Shamidhanya, aka: Śamīdhānya, Shami-dhanya; 4 Definition(s)
Shamidhanya means something in Hinduism, Sanskrit, Marathi. If you want to know the exact meaning, history, etymology or English translation of this term then check out the descriptions on this page. Add your comment or reference to a book if you want to contribute to this summary article.
The Sanskrit term Śamīdhānya can be transliterated into English as Samidhanya or Shamidhanya, using the IAST transliteration scheme (?).
Ayurveda (science of life)
Śamīdhānya (शमीधान्य) is a Sanskrit technical term, translating to “legumes”, it is composed of the words śamī (‘legume’) and dhānya (‘grain’). It is used throughout Āyurvedic liteature. The group of medicinal plants named Śamīdhānyavarga was defined by Caraka in his Carakasaṃhitā sūtrasthāna (chapter 27).Source: Wisdom Library: Āyurveda and botany
Āyurveda (आयुर्वेद, ayurveda) is a branch of Indian science dealing with medicine, herbalism, taxology, anatomy, surgery, alchemy and related topics. Traditional practice of Āyurveda in ancient India dates back to at least the first millenium BC. Literature is commonly written in Sanskrit using various poetic metres.
Languages of India and abroad
śamīdhānya (शमीधान्य).—n S (A pod-grain; a siliquose grain.) A comprehensive name for Legumes or pulse. Contrad. from śūkadhānya.Source: DDSA: The Molesworth Marathi and English Dictionary
Marathi is an Indo-European language having over 70 million native speakers people in (predominantly) Maharashtra India. Marathi, like many other Indo-Aryan languages, evolved from early forms of Prakrit, which itself is a subset of Sanskrit, one of the most ancient languages of the world.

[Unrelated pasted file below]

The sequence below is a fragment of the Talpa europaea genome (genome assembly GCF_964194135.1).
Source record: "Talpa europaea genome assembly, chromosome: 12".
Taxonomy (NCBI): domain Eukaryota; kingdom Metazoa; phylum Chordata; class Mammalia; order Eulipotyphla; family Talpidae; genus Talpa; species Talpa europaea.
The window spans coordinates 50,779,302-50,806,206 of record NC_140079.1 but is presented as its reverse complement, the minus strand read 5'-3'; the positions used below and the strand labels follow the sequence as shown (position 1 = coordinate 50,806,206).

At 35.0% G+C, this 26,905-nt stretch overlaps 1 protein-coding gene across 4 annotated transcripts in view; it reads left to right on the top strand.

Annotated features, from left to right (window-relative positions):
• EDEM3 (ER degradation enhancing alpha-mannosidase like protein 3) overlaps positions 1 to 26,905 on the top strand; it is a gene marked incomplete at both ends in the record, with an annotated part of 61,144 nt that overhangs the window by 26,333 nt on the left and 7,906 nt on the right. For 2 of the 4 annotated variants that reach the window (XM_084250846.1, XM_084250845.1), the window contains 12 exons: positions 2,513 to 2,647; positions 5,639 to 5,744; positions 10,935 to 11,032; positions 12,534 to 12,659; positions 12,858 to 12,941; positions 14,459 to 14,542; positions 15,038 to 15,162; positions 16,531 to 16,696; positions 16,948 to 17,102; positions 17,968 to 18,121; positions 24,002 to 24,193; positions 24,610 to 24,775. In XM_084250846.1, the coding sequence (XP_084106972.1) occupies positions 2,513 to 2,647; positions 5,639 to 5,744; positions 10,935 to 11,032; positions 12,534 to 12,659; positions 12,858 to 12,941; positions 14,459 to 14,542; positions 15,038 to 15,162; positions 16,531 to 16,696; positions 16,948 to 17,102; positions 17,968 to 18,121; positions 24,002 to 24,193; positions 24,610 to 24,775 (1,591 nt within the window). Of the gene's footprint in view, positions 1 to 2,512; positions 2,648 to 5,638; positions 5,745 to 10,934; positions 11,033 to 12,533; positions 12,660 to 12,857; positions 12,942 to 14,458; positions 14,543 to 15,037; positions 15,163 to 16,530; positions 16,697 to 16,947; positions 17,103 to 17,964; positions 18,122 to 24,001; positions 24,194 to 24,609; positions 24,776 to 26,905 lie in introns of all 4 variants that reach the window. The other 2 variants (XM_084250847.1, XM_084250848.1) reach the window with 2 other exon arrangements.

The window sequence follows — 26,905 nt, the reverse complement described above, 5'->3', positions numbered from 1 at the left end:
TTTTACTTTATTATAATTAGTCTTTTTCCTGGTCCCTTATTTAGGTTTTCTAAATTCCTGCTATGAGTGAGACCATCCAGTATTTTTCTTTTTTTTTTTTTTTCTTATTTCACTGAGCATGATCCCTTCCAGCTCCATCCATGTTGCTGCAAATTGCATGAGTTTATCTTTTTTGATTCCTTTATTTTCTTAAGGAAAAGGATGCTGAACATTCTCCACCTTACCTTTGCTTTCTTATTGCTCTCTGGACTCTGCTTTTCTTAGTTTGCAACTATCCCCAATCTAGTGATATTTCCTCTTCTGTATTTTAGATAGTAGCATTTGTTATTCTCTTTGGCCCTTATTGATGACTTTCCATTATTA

Śamīdhānya (शमीधान्य).—any pulse or grain growing in pods, leguminous grain.
Derivable forms: śamīdhānyam (शमीधान्यम्).
Śamīdhānya is a Sanskrit compound consisting of the terms śamī and dhānya (धान्य).Source: DDSA: The practical Sanskrit-English dictionary
Sanskrit, also spelled संस्कृतम् (saṃskṛtam), is an ancient language of India commonly seen as the grandmother of the Indo-European language family. Closely allied with Prakrit and Pali, Sanskrit is more exhaustive in both grammar and terms and has the most extensive collection of literature in the world, greatly surpassing its sister-languages Greek and Latin.
Search found 283 related definition(s) that might help you understand this better. Below you will find the 15 most relevant articles:
Śamī (शमी) is the name of a plant which is used in the worship of Śiva, according to the Śivapu...
Dhānya (धान्य) refers to “corn with the husk”.—The taṇḍulas are the unhusked grains, piṣṭa is t...
Śūkadhānya (शूकधान्य).—n. (-nyaṃ) Awned or bearded grain, as barley, &c. E. śūka an awn, dh...
Rājadhānya (राजधान्य).—n. (-nyaṃ) A sort of grain, (Panicum frumentaceum, Rox.) E. rāja royal, ...
Dhānyasāra (धान्यसार).—m. (-raḥ) Grain after threshing. E. dhānya corn, and sāra essence.
Tṛṇadhānya (तृणधान्य).—m. (-nyaḥ) Grain growing wild or without cultivation. E. tṛṇa grass, and...
Homadhānya (होमधान्य).—n. (-naṃ) 1. Sesamum. 2. Barley.
Ṛṣidhānya (ऋषिधान्य).—The grain Coix barbata (Mar. varī). Derivable forms: ṛṣidhānyam (ऋषिधान्य...
Śamiroha (शमिरोह).—m. (-haḥ) Siva. E. śami for śamī the Sami tree, roha who ascends.
Dhānyamāya (धान्यमाय).—m. (-yaḥ) A corn-seller, &c. E. dhānya grain, mā to measure, aṇ aff....
Dhānyavīra (धान्यवीर).—m. (-raḥ) A sort of pulse, (Phaseolus max.) E. dhānya, and vīra best. mā...
Dhānyapañcaka (धान्यपञ्चक).—the following grains; शालि, व्रीहि, शूक, शिखि (śāli, vrīhi, śūka, ś...
Dhanadhānya (धनधान्य) refers to “cattle and corn” and Dhanadhānya-pramāṇātikrama refers to “exc...
Dhānyācala (धान्याचल).—m. (-laḥ) A pile of grain for presentation to Brahmans. E. dhānya, and a...
Dhānyāsthi (धान्यास्थि).—n. (-sthi) Grain after threshing. E. dhānya, and asthi a bone.
Search found 1 books and stories containing Shamidhanya, Śamīdhānya, Shami-dhanya, Samidhanya, Sami-dhanya, Śamī-dhānya; (plurals include: Shamidhanyas, Śamīdhānyas, dhanyas, Samidhanyas, dhānyas). You can also click to the full overview containing English textual excerpts. Below are direct links for the most relevant articles: